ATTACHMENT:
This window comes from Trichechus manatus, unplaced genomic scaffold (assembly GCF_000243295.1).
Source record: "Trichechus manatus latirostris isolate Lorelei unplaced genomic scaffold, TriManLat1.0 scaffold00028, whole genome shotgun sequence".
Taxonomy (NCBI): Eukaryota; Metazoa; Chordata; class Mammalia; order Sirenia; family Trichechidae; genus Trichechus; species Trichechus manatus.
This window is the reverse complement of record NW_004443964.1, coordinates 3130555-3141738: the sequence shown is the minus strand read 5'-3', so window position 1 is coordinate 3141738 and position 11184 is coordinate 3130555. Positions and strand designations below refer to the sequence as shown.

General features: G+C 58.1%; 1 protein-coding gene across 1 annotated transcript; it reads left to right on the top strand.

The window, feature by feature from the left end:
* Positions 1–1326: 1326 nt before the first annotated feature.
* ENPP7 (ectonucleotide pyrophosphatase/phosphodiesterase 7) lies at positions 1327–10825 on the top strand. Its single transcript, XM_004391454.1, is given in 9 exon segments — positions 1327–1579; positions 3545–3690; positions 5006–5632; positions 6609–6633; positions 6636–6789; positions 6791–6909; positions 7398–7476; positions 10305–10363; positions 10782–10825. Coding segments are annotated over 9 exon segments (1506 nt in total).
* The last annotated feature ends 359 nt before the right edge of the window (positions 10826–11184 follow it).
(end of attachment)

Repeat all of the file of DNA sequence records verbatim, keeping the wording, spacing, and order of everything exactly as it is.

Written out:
This window comes from Trichechus manatus, unplaced genomic scaffold (assembly GCF_000243295.1).
Source record: "Trichechus manatus latirostris isolate Lorelei unplaced genomic scaffold, TriManLat1.0 scaffold00028, whole genome shotgun sequence".
Taxonomy (NCBI): Eukaryota; Metazoa; Chordata; class Mammalia; order Sirenia; family Trichechidae; genus Trichechus; species Trichechus manatus.
This window is the reverse complement of record NW_004443964.1, coordinates 3130555-3141738: the sequence shown is the minus strand read 5'-3', so window position 1 is coordinate 3141738 and position 11184 is coordinate 3130555. Positions and strand designations below refer to the sequence as shown.

General features: G+C 58.1%; 1 protein-coding gene across 1 annotated transcript; it reads left to right on the top strand.

The window, feature by feature from the left end:
* Positions 1–1326: 1326 nt before the first annotated feature.
* ENPP7 (ectonucleotide pyrophosphatase/phosphodiesterase 7) lies at positions 1327–10825 on the top strand. Its single transcript, XM_004391454.1, is given in 9 exon segments — positions 1327–1579; positions 3545–3690; positions 5006–5632; positions 6609–6633; positions 6636–6789; positions 6791–6909; positions 7398–7476; positions 10305–10363; positions 10782–10825. Coding segments are annotated over 9 exon segments (1506 nt in total).
* The last annotated feature ends 359 nt before the right edge of the window (positions 10826–11184 follow it).